Joshua Pomerance
Joshua Pomerance

What occupation? – The moral high ground of close minded openness

I have been bothered by something for quite some time now. Why is it that as a self-defined ‘centre to right’ politically minded individual do I immediately lose any moral high ground that automatically gets ‘given’ to left wing politics. Why am I considered anti-peace? Why is it assumed that l would prefer war and blood to anything else? Why am I considered ‘thuggish’, close minded and unable to hear a different point of just because my default position is not one where I inherently challenge the Israeli government policy. Ironically, this type of attitude is itself wholly close minded and usually comes from those who claim to be completely open minded to all peoples and opinions…unless those opinions disagree with their own views.

This quandary manifests itself largely, but not by any means solely, when talking about ‘the occupation’. I know what some have you have just done…some of you have read the last sentence seen the quotation marks and rolled your eyes. You have said to yourself “here we go again another right wing extremist who refuses to accept the facts and wont rest until there are no Palestinians anywhere in the borders of Israel”. To my rolling eyed readers, that is the type of reaction that I am talking about above.

Let me explain why… I do not think that there is an occupation taking place, I do not think that the aforementioned ‘occupation’ is an obstacle to peace and I do not think that Geneva conventions are being violated. However, and here is the kicker so be sure to read this twice if you need to, I do accept that there are hundreds of thousands of people living in unclear circumstances. I do accept that forcefully taking land, houses, villages and towns for one’s own purposes will get you nowhere (am I not casting any views as to whether this does or does not take place to be clear), I do accept that a solution is needed and I do accept that any solution cannot be made by one side, must suit the needs of all peoples in question and, most likely, won’t end with the Israeli government in control of land and borders assigned to it by the original League of Nations mandate.

What then, I hear you asking is my problem? What is wrong with calling those people that settle the land beyond the green line obstacles to peace? Why can’t we say Israel is the occupying force and make it incumbent upon ‘every Jew to call for an end to the ‘occupation’’ and bring about peace.

Well, as I said earlier, I don’t believe there is an occupation, and in fact I believe that we have let ‘the other side’ define our opinion and terminology for so long that it has become ‘the norm’. I believe calling the presence of Jewish people and the Israeli army beyond the green line an ‘occupation’ is not only factually incorrect, but also dangerous to any future potential of arriving at peace. Let me start by explaining why I don’t believe that there is an ‘occupation’ and why I believe labelling Jewish settlement beyond the green line is factually incorrect.

In 1920 at the Sanremo Conference the League of Nations partitioned land previously under the recently devolved Ottoman Empire. It was decided (finalised four years later) that the land of Palestine, including some land in what is now Syria would be ruled by Britain and France. For reasons beyond the scope here Britain gave the land which is now Syria to France. Therefore, we arrive at the now well known ‘British Mandate of Palestine’ who’s borders were decided by the League of Nations, as a land accepted, through a deceleration of the British government (and subsequently accepted by the League of Nations) for the establishment of a national home for the Jewish People. If the story ended there the outcome would be simple. The borders of Israel would be clear, all of the land including Gaza and land beyond the green line would be part of this place set aside to create a national home for the Jewish people.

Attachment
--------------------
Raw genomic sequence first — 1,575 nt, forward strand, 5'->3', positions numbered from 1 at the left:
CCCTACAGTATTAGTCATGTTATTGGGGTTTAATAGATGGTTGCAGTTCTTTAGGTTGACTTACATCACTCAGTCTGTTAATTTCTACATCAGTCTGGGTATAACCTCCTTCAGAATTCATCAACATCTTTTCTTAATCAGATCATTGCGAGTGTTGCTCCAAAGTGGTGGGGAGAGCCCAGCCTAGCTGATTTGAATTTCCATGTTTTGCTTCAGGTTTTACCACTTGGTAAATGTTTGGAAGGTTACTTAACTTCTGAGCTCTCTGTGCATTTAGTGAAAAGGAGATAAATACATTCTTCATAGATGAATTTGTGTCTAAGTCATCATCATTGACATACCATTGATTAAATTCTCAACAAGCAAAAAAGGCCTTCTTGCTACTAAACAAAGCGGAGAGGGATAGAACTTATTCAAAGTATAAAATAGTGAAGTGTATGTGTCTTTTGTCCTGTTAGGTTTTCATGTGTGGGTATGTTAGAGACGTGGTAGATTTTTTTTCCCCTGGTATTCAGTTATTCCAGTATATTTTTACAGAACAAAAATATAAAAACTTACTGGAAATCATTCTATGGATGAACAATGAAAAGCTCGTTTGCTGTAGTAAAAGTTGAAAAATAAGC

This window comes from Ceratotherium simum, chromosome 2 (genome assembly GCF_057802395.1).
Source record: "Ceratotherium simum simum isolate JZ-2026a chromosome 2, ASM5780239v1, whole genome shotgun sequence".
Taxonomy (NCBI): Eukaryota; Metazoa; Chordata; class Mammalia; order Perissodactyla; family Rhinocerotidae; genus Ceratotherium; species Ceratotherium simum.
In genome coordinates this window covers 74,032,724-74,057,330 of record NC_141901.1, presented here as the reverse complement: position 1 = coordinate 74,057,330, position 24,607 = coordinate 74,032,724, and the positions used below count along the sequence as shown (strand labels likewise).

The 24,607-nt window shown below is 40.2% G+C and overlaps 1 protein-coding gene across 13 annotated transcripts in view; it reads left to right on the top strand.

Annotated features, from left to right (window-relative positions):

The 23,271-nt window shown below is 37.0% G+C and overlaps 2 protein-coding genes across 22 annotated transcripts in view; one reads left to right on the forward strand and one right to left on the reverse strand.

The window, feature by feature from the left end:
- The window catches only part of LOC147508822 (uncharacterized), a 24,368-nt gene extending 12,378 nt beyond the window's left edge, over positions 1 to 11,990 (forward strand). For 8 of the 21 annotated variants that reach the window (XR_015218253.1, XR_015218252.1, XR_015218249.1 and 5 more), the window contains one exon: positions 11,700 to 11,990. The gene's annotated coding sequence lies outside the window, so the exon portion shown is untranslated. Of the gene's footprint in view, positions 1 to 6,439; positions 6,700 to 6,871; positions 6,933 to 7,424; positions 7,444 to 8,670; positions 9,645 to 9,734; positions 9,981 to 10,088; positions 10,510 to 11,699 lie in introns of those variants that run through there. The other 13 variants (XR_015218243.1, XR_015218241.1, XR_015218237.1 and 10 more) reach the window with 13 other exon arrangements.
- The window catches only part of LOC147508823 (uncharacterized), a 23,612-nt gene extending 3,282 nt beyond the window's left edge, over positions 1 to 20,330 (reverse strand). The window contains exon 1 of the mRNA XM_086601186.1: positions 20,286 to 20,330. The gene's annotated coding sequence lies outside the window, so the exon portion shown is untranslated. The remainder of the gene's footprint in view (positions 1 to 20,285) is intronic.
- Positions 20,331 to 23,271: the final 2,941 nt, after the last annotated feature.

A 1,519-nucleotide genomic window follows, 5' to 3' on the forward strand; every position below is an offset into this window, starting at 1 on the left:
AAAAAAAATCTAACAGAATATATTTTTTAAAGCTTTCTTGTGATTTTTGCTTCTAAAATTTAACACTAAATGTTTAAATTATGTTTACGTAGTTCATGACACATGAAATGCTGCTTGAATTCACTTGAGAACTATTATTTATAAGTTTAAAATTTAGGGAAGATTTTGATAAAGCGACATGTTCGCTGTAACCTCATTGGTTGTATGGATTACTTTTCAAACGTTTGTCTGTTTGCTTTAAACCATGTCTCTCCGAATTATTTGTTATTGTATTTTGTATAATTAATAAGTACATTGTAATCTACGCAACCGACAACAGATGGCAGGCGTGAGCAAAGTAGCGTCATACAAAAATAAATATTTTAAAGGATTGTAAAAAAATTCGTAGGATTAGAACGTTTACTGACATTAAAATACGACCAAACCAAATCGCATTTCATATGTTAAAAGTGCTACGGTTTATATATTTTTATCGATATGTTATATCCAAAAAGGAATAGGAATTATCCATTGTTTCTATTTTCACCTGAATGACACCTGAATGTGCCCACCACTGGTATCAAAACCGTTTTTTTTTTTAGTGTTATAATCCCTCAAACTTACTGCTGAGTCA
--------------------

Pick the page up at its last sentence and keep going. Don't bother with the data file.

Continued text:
However, we all know that is not the end of the story. In 1948, when the British Army left the land assigned to its rule, the surrounding Arab armies attacked and invaded the land. The sole purpose of this invasion was to stop any potential of a Jewish state being founded within any of the borders of what was the British Mandate of Palestine. Now, here is where things get interesting. In 1949, the newly founded Israeli state army and its enemies called the war to a halt. They drew what is known as armistice lines which was meant to mark the areas where the opposing armies ended up after calling the invasion to a halt. It is important to note, these were not borders, in fact in the 1949 armistice agreements with both Egypt (at this point found in Gaza) and Jordan (at this point found in Judea and Samaria) it states ‘No provision of this Agreement shall in any way prejudice the rights, claims and positions of either Party hereto in the ultimate peaceful settlement of the Palestine question, the provisions of this Agreement being dictated exclusively by military considerations’ and ‘The Armistice Demarcation Line is not to be construed in any sense as a political or territorial boundary, and is delineated without prejudice to rights, claims and positions of either Party to the Armistice as regards ultimate “settlement of the Palestine question”.’